Initial therapy with leukotriene receptor antagonist is not likely to be as effective as initial therapy with ICS. Biomarkers of airway inflammation such as sputum cell counts and exhaled nitric oxide are probably not necessary to treat patients with mild intermittent asthma. (6)
Add-on montelukast demonstrated significant improvement in asthma symptoms over 12 months in all patients in the study. Asthma control was improved in all patient subgroups, but comorbid allergic rhinitis, younger age, shorter duration of asthma, and treatment with only ICS and not ICS+LABA were indicators of better control with add-on montelukast. These observations may likely be shared with other antiasthmatic medications and should be further explored (7)
There are perhaps compliance arguments in favor of using a once- or twice-daily tablet with montelukast as an alternative option to low-dose inhaled glucocorticoid for patients with mild persistent asthma, in keeping with the current US guidelines.4 The compliance factor with leukotriene antagonists may be reinforced by their peak onset of action within the first 24 h of treatment in contrast to the more gradual effects of inhaled glucocorticoids over several weeks. (16)
Leukotriene antagonists even though they have been used their effects are not thought to be as expected and promote a major response in the treatment of asthma. The add on effect does not have the desired response that is needed for suffers of chronic asthma.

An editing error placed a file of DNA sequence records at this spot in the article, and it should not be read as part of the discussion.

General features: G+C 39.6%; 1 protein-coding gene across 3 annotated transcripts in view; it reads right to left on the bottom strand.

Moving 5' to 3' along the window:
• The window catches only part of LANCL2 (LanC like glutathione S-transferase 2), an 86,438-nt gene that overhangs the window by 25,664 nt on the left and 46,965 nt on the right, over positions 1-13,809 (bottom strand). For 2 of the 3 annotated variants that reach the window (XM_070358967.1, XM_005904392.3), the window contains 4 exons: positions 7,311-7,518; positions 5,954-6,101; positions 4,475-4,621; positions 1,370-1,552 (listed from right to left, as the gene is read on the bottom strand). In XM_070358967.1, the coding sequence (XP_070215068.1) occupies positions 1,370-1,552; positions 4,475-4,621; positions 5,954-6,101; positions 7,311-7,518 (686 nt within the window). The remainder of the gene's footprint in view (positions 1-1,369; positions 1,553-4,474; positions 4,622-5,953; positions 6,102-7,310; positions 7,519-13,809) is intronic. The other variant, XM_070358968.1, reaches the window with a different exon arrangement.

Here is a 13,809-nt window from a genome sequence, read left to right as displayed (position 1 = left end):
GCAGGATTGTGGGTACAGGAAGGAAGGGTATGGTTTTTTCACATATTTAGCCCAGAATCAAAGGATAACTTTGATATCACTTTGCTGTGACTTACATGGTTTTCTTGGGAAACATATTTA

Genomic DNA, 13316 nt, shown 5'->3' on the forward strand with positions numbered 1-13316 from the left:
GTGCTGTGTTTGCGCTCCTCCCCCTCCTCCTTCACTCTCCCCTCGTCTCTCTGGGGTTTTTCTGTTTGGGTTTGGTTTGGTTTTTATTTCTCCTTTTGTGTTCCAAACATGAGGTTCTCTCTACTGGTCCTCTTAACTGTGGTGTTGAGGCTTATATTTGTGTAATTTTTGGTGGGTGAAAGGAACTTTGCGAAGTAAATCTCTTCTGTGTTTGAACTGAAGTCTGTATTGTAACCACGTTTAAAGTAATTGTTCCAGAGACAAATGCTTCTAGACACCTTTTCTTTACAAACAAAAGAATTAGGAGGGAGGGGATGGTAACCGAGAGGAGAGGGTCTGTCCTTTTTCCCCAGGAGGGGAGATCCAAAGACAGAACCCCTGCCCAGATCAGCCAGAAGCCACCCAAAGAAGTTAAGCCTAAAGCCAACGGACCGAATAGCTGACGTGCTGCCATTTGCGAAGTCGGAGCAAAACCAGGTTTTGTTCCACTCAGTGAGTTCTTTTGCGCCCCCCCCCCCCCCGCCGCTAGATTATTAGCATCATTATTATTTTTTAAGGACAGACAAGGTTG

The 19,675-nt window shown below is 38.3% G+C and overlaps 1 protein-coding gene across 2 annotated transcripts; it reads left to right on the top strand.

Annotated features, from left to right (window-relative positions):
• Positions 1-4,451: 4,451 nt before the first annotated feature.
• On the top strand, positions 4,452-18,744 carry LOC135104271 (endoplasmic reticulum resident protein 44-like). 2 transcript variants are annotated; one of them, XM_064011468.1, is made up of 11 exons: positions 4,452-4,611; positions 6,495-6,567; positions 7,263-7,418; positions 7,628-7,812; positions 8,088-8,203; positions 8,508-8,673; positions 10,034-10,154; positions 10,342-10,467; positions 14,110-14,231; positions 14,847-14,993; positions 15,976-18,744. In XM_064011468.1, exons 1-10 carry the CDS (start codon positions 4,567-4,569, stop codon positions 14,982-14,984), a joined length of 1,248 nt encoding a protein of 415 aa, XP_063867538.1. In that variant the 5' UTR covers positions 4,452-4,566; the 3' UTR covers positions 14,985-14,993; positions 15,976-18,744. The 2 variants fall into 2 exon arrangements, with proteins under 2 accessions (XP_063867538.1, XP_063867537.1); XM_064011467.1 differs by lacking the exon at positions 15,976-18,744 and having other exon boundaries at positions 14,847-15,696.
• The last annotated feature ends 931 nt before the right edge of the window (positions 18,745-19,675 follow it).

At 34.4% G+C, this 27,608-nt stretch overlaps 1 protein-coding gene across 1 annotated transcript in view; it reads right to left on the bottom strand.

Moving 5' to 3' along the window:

In conclusion of the three new drug developments for the treatments of bronchial asthma introduced and used more widely in clinical practice since 2005 several comments can be made:
Firstly that Omalizumab is indicated for adults and adolescents (12 years of age and above) with moderate to severe persistent asthma who have a positive skin test or in vitro reactivity to a perennial aeroallergen and whose symptoms are inadequately controlled with inhaled corticosteroids. Omalizumab has been shown to decrease the incidence of asthma exacerbations in these patients. However safety and efficacy have not been established in other allergic conditions. Clinical trials have shown an increased incidence of malignancies in patients receiving omalizumab. However, due to the diversity of the cancers observed, the relatively short duration of exposure to omalizumab and the clinical features of the individual cases, a causal relationship is considered to be unlikely. This possible effect will require further monitoring with increased patient exposure.